"We're talking about long-range investments," Campbell said. "If they did a survey of our town, they'd find there's a whole lot of people here who want it."

"We feel they have some obligation that goes beyond just business and the marketplace," added Ojai City Manager Andy Belknap.

Fillmore's City Council approved the joint letter to Pacific Bell two weeks ago, and the Ojai council is expected to approve it at its meeting tonight. City officials hope to arrange a meeting with telephone company representatives to discuss the issue.

The cities also plan to send their letter to state lawmakers and regulatory agencies. County Supervisor Kathy Long has already lent her support by lobbying Pacific Bell for the DSL service.

Although the telephone company plans to spend $6 billion over the next three years to bring high-speed Internet service to about 80% of its customers, Ojai and Fillmore are not on that list, Pacific Bell officials said. The company expects to wire the two towns for some type of high-speed service within five years, officials said.

It is inappropriate, Britton said, for Ojai and Fillmore to single out PacBell. Other companies can provide DSL service to Ojai and Fillmore if those companies are willing to invest in equipment to run through Pacific Bell's lines.

Meanwhile, at least one Ojai businesswoman says she needs high-speed Internet service now. Carole Topalian, a partner in Elements, a home-based graphic design and photography company, has Internet customers across the country and in Singapore. She said her relatively slow analog connection affects her ability to expand her business, and she has considered moving out of Ojai.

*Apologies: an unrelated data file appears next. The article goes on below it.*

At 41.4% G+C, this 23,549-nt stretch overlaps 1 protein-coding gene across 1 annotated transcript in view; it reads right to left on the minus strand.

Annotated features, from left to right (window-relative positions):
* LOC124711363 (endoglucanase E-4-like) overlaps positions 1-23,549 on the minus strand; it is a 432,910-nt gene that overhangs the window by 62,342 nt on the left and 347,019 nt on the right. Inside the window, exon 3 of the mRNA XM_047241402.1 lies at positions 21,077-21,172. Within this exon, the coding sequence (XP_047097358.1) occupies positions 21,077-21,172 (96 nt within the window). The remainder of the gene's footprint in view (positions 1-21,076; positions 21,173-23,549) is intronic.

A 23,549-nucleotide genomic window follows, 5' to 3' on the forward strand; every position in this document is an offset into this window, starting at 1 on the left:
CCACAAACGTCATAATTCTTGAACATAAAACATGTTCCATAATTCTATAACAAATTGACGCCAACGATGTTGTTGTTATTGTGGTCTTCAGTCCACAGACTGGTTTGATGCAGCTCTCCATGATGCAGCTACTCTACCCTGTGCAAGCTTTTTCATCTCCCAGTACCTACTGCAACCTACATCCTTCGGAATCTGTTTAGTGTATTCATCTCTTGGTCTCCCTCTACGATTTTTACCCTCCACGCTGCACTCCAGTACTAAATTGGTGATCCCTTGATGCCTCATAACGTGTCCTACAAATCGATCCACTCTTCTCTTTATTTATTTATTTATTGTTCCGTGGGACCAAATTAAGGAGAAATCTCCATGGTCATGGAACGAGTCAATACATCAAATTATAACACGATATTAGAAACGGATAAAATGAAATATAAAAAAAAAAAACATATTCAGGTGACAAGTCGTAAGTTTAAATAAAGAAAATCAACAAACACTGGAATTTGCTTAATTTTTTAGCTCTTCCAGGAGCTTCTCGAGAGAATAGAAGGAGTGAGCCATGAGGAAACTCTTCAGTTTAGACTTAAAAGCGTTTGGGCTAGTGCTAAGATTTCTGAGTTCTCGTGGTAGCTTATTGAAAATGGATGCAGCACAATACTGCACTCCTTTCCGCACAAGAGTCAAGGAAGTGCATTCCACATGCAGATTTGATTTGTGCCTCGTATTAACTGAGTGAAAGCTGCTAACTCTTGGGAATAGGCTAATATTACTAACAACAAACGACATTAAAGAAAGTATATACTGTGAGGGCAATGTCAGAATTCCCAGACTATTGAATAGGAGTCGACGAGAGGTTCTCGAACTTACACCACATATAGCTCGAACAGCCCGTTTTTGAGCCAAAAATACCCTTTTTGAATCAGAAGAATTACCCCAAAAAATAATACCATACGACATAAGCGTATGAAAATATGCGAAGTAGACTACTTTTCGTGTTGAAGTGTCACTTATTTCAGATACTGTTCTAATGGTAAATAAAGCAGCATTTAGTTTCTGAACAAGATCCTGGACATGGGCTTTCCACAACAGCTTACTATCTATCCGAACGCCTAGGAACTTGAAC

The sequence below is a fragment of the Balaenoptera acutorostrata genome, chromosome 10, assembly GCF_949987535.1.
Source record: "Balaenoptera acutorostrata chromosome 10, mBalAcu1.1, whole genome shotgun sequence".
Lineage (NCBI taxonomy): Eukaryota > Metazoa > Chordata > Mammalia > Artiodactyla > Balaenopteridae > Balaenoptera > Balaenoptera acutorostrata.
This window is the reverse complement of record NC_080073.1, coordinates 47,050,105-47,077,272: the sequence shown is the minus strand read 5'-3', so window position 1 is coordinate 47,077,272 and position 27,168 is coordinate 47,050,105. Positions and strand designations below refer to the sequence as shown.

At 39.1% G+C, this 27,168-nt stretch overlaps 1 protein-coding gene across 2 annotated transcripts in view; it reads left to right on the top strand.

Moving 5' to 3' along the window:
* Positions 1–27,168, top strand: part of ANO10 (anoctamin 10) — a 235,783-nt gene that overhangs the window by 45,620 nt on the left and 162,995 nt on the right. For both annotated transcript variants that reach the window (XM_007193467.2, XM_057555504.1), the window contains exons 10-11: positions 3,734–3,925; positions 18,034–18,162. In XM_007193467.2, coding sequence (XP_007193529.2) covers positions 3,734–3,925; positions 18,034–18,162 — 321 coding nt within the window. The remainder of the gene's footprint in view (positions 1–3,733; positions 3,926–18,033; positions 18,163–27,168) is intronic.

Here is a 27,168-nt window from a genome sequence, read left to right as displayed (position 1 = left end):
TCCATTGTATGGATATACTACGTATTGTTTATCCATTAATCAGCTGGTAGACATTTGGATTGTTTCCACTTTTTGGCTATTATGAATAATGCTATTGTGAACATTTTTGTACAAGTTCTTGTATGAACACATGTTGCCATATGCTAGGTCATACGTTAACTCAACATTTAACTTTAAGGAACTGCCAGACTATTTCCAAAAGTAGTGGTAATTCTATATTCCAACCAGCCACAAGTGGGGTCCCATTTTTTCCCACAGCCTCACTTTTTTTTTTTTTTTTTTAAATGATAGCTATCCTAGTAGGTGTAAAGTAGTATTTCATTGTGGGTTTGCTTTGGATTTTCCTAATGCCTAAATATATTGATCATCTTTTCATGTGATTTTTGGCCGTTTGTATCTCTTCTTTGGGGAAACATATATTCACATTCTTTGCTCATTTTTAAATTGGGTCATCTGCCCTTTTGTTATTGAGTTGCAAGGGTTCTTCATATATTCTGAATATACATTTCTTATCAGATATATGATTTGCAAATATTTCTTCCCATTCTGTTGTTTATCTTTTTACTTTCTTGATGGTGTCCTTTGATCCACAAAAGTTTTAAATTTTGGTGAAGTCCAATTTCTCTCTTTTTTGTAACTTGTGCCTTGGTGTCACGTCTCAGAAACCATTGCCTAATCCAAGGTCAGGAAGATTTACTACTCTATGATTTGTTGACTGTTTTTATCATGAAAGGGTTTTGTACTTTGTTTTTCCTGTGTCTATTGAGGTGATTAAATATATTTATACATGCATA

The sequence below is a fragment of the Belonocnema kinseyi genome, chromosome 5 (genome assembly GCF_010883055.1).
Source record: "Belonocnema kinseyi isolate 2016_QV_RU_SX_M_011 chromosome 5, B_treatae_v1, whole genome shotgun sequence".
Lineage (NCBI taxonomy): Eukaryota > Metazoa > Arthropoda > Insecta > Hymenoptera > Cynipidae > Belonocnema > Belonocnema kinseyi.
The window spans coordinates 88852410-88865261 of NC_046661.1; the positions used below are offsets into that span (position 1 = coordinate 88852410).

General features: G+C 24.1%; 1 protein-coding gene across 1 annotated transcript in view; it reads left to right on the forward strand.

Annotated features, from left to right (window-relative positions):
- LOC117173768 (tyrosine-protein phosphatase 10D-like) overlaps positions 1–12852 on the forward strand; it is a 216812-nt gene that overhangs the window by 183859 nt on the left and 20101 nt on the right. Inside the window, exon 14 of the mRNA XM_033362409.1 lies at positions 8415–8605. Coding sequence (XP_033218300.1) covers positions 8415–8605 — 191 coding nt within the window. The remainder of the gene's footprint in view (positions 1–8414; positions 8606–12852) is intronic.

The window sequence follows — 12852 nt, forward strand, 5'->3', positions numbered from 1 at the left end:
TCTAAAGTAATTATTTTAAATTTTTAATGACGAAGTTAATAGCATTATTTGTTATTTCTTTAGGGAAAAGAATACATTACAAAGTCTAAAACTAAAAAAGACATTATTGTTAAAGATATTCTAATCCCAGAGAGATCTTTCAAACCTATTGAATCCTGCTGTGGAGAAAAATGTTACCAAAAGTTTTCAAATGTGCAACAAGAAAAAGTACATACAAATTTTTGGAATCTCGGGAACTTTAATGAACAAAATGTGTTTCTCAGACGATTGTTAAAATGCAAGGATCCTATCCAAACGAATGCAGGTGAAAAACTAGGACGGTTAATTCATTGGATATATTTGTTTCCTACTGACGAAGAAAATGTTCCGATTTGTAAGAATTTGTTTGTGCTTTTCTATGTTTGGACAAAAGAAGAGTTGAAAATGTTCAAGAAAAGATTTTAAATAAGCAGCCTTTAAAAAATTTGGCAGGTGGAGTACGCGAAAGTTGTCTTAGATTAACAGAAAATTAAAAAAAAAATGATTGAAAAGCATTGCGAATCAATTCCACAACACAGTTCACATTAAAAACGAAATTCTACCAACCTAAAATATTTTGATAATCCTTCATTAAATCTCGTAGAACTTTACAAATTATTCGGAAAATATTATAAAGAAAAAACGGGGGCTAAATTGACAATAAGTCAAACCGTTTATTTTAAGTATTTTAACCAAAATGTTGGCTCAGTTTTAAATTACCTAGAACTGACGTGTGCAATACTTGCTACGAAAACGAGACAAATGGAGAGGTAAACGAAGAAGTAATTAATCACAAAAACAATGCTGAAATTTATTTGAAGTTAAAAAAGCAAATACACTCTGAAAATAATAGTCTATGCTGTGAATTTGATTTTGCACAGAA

"It's putting us behind in being able to compete because other companies can get quicker access," she said.

Mark Schniepp, director of the California Economic Forecast Project that studies growth trends in Ventura County, said despite a high-tech expansion elsewhere in the area, growth prospects for Ojai and Fillmore are "not robust." Even if the cities get high-speed Internet access, that doesn't mean businesses will come.

But there are other reasons to get the service, said Howard Smith, president-elect of the Ojai Valley Chamber of Commerce. People who live in Ojai and commute to work elsewhere tend to spend their paycheck near where they work.

If more of those people can work in Ojai, they'll spend their money in town, Smith said, and it will keep more cars off the often-congested Highway 33, another concern to Ojai residents.

Both towns have been trying for two years to get Pacific Bell to provide the service, said Roy Payne, Fillmore's city manager. He described suggestions from Pacific Bell that Fillmore do a survey of how many residents might want the service as a "delaying tactic," because he said PacBell has no intention of providing DSL.

"They're giving us a lot of lip service but no real action," Payne said.